KANSAS CITY, Mo. - Starting Thursday, some people around the nation will be able to text 911 for help-- but not in the Kansas City area.
For decades, 911 dispatchers have sent first responders to the millions of calls they received. Soon they'll be keeping track of text messages. All of Iowa and one county in Colorado are the closest to our area who have the service enabled (PDF).
On May 15, Verizon, AT&T, T-Mobile, and Sprint will let customers text 911 in case of an emergency. The service is expected to benefit many people including those who are afraid to call for help.
"We know that victims have that fear of calling police because they don't necessarily know how they're abuser is going to react," Kristy Baughman, the advocacy and education coordinator at the Rose Brooks Center said.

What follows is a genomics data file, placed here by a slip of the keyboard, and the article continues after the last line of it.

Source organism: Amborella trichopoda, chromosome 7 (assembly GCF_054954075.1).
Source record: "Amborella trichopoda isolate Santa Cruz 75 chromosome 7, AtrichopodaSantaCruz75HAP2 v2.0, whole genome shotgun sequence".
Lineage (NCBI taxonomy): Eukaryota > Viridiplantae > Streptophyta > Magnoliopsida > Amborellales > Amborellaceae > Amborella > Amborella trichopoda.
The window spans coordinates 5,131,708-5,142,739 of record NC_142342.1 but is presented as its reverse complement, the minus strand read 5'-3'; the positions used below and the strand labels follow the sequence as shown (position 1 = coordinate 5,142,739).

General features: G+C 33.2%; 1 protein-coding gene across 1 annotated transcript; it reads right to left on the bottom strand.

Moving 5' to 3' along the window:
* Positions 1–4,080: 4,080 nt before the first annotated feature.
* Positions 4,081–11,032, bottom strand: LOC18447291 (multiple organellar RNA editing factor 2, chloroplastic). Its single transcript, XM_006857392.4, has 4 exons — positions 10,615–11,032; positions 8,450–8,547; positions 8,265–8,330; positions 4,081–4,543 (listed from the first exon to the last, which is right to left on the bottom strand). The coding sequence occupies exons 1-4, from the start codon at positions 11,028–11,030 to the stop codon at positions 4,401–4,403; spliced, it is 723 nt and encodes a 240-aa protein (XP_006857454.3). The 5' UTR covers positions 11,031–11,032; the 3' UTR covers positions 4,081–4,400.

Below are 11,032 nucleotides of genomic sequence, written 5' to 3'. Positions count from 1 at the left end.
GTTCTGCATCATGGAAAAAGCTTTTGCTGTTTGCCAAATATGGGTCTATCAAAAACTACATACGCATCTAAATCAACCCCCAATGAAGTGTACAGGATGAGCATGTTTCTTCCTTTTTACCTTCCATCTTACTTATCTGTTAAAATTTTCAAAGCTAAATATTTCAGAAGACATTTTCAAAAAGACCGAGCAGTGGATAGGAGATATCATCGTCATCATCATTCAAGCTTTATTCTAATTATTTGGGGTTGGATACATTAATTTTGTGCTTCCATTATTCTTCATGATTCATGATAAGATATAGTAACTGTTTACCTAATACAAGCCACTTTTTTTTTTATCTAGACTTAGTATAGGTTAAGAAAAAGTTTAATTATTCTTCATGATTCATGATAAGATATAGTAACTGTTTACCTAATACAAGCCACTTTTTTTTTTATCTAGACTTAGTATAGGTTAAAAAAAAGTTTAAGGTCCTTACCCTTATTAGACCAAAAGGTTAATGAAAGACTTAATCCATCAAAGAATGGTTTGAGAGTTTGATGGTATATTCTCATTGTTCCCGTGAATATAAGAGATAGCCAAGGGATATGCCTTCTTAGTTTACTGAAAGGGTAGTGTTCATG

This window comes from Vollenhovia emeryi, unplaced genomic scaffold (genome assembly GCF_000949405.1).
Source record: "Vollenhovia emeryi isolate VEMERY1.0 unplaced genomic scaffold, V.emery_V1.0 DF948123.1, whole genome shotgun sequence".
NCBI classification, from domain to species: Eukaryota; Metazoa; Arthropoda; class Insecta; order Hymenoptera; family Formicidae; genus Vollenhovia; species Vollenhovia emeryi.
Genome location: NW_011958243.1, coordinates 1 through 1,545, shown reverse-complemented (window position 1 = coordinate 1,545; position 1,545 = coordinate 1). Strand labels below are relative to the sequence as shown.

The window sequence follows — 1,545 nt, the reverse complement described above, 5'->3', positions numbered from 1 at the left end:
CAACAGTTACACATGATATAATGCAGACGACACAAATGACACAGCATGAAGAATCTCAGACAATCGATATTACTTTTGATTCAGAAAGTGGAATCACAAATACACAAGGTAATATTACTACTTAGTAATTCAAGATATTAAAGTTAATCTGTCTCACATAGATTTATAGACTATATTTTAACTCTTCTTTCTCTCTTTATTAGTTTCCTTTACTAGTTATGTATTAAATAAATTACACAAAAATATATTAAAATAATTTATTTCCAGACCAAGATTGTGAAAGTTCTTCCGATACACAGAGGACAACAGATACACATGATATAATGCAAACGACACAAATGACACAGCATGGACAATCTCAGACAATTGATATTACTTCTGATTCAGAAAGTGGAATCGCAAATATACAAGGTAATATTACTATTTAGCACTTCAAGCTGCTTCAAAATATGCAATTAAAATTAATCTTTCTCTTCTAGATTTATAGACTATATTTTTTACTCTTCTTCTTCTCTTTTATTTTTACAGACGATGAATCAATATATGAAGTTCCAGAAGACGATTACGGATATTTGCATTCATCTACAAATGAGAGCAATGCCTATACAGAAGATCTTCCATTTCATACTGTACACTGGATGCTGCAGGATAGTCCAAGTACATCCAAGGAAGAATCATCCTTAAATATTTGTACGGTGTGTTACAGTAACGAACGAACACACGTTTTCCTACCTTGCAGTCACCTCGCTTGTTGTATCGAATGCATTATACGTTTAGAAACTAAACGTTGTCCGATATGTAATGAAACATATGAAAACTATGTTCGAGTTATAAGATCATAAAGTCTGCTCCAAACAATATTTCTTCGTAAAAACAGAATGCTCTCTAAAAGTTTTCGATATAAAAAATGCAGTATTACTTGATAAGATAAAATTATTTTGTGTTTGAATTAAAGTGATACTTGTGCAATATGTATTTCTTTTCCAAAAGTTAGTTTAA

Baughman works with domestic violence survivors at the Rose Brooks Center.
"Being able to do the text instead of making the phone call could be a way to reach out for help without escalating the violence in the situation," Baughman said.
However, the nearly four dozen 911 dispatch centers across the metro are not equipped with the technology to receive text messages. Dispatchers also need additional training.
"The dispatcher is going to have to learn ‘How am I going to know when this conversation is over?' We’re going to have to develop the responses," Keith Faddis said, the public safety program director at the Mid-America Regional Council.
Emergency response officials still recommend calling 911. Each call conveys information to a dispatcher that a text message cannot.
"If there is yelling, if there's breaking glass but they don't hear anything they're going to alert the responders; that's something going on that is not a normal hang-up," Faddis said.
The agency that oversees the metro's dispatch centers hopes to have text to 911 services working by the end of the year.